The student has a responsibility set out by the guidance on professional conduct for nursing and midwifery students to take responsibility for their own learning, working safely for the people they care for, under the supervision and support of a qualified nurse NMC (2010). This duty should allow the student to openly communicate with the mentor highlighting any deficit in their practice or their under pinning theory which needs to be concentrated on in order to become competent, these learning needs could be communication difficulties and educational requirements such as should a student has English as a second language, dyslexia, dyscalculia or hearing issues can be a huge barrier as it can lead to misinterpretation of core theories, or feedback from the mentor. This ideally should be discussed at the initial interview; however the student may not feel confident within the relationship to reveal minor issues at this time but the mentor may have an instinctive feeling from the evidence provided by the student from their previous placement which could restrict the student’s capability for achieving competency in their theory or practice.
The mentor should have prepared for the initial interview and take control of the continuous assessment of the student’s practical learning and be able to link this to underpinning theory, by creating a placement plan for the student to review. The student and the mentor should both contribute to a learning contract to which they both sign up to what the student and the mentor expect to realistically achieve by the end of the placement. Indicating how this is to happen and any learning needs of the student, and when the practical and theoretical evidence should be formatively reviewed and assessed. Once the foundations of the placement expectations have been agreed then the formative part of the student’s placement during which the mentor should be formulating an opinion of the student’s competency practically and theoretically, based upon evidence either witnessed learning, discussions, spoke feedback forms etc.
During the ‘initial phase’ of the placement the mentor has a duty to foster a professional relationship with the student. It is important that when the student is in the ward with their mentor that they feel a sense of belongingness as recognised by Levett-Jones & Lathlean (2007) as this can ‘enhance a students’ potential for learning and influenced their future career decisions.’ The relationship can there for move from the ‘initiation phase’ to the ‘working phase’, Cahill, (1996).
During the ‘working phase’ feedback is an important factor for both the student and the mentor. The mentor may get feedback from colleagues, spoke placements, previous placements or the student which will assist them in forming an opinion of the student’s competency to the required level of study. The student, themselves, needs to receive frequent, clear constructive feedback, on their progress, from their mentor. It is one of the NMC requirements that the mentor provides feedback to a student as often as it is needed to guide performance (NMC 2008). Accurate feedback will encourage students to reflect on their learning and provides an opportunity to identify how they can improve their performance (Elcock and Sharples 2011). This should take place away from patients or other colleagues’, and ideally this should be given as soon after a positive or a negative incident. The feedback should be non judgemental and form the basis of a discussion. This should be given when both the student and the mentor is calm and should be specific on the strengths and weaknesses. Duffy (2013) gives five principles for providing constructive feedback
- Set realistic goals
- Gage student expectations of feedback
- Gather information on student practice
- Act immediately
- Be specific
The feedback sandwich where the mentor gives praise, criticism followed by praise, that the student has brought to an incident is an effective feedback theory which can assist with giving criticism of a student’s failings, while still motivating them, however this needs to be done effectively. Belludi (2008) illustrates how a mentor can use this technique incorrectly,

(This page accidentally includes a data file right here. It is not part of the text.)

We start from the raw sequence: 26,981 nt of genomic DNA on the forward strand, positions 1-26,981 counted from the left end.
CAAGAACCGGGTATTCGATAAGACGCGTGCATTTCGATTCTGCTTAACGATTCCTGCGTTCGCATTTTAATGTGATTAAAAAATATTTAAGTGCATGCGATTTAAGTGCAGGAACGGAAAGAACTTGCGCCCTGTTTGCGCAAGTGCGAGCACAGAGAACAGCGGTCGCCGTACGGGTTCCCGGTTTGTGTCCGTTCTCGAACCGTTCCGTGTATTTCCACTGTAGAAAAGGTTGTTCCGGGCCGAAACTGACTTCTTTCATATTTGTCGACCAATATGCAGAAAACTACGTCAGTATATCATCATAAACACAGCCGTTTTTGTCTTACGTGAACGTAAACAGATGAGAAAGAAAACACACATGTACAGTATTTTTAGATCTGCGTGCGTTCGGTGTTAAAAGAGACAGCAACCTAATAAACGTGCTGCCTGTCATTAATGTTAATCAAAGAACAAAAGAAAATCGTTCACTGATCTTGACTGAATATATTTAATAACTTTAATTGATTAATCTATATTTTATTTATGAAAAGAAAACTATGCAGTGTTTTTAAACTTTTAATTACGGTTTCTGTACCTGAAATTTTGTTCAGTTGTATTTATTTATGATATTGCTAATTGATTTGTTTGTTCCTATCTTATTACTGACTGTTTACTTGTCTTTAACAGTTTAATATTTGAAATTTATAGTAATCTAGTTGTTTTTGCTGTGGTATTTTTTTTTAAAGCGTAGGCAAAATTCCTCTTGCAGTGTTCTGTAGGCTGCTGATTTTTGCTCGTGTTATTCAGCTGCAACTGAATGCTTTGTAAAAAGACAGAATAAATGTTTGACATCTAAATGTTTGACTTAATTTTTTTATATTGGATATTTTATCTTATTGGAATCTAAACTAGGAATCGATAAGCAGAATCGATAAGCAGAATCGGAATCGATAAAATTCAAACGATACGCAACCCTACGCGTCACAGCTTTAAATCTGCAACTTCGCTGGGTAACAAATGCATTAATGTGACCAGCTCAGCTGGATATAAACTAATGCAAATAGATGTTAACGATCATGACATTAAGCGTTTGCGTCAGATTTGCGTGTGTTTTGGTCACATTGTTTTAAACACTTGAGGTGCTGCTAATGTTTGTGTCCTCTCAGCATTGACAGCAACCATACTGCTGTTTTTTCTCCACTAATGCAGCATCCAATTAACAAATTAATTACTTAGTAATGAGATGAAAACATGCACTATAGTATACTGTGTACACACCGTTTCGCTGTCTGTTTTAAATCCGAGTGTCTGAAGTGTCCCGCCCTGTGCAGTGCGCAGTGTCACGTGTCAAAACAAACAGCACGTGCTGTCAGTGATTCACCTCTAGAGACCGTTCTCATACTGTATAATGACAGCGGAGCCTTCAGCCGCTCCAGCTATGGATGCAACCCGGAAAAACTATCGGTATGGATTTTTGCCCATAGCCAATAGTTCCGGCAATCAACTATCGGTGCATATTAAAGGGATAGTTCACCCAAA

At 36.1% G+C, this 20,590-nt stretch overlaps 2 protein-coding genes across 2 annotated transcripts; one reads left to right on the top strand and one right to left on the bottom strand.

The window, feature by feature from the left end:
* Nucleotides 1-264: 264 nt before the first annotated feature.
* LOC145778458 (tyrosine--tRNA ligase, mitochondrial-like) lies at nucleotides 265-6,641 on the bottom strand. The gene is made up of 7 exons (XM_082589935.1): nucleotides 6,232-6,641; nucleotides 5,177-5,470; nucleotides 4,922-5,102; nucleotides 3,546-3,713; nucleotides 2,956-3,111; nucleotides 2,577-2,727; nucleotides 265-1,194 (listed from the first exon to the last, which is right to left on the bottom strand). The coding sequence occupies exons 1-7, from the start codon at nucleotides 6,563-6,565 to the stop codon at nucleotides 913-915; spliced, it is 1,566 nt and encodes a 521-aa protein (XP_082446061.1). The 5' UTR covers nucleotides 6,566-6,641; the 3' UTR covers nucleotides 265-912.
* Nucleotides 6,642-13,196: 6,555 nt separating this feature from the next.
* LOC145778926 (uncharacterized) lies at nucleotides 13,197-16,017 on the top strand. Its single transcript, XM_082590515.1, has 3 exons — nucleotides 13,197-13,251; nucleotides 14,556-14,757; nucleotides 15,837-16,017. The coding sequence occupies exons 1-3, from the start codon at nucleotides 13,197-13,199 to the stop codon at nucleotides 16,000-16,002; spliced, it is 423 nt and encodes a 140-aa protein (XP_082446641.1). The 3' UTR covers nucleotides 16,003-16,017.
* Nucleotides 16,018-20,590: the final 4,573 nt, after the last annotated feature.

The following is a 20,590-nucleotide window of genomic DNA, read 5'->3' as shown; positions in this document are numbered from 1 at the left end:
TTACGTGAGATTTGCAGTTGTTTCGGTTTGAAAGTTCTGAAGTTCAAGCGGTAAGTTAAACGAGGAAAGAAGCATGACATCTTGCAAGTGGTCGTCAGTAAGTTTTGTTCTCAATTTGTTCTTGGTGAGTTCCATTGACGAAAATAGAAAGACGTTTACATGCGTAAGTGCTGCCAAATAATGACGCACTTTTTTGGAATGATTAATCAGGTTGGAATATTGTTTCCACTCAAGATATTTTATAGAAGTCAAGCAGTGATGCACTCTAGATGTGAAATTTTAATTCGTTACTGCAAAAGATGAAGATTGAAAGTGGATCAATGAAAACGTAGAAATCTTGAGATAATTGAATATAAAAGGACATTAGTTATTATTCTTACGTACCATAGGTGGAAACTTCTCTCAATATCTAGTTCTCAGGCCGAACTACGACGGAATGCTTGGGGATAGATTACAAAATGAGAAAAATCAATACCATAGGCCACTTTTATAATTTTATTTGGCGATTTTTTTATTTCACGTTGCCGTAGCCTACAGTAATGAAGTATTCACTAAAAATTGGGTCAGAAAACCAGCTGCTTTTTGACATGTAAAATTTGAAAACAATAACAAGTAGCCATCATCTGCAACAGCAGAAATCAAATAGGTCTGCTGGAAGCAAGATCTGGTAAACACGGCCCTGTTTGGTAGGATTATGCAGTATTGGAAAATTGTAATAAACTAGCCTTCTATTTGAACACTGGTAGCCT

- giving too much weight to the praise compared to the criticism
- by the praise being trivial and having no function
- By overusing the sandwich feedback style to a point where the student recognises that the mentor uses this all the time and waits for the criticism whenever the mentor gives praise.
The feedback sessions should allow the student to reflect on the incident and allow the student to ask questions. The feedback should highlight any further learning required and solutions to address these shortfalls in knowledge. This could be backed up in writing up of the feedback as a discussion or planned subsequent leaning requirements to develop themselves, this written feedback will provide evidence for the student’s competence and development during the placements assessment.
The mid-point interview is the formative interview. Up to this point the student’s relationship with the mentor has hopefully developed, as long as the mentor has not been a toxic mentor, Darling (1986), to the point where, previously, undeclared learning needs of the student may be revealed. The formative interview allows the student and the mentor to assess the progress so far and formatively assess the student’s competency and attitude. This is the point at which deficits in learning should be formatively addressed. Duffy (2003) recognised that “Failing to tell students that they have not reached the required standards does not protect the interests of the public or professions and puts the patients who will be under their care at risk”. The mentor may have doubts as to the students practice or theory demonstrated but is unsure how to deal with this, the mentor may need to liaise with another mentor, or a sign-off mentor for their opinion as they may have more, or different experience in mentoring and be able to advise the student’s mentor as to a strategy to introduce to encourage competency. The student should bring with them the evidence of their competence gathered throughout the placement. The mentor needs to highlight to the student where they are lacking competence and an action plan should be written up describing how the issues are to be addressed. If the mentor has not already highlighted concerns that they have with the student’s competency with the academic establishment then there may be an opportunity to invite them to attend this meeting. The student’s academic advisor, or the link lecturer, may assist in the formulation of the action plan and be supportive of both the student and the mentor. This input by the academic establishment is essential at an early stage should the student continue to not demonstrate competency either practically or theoretically and go on to fail the summative part of the placement. The action plan, however, should identify clearly learning outcomes detailing how these can be achieved during the placement, list the evidence required for achievement and indicate by when the evidence is required to be provided. This needs to be agreed by both the mentor and the student.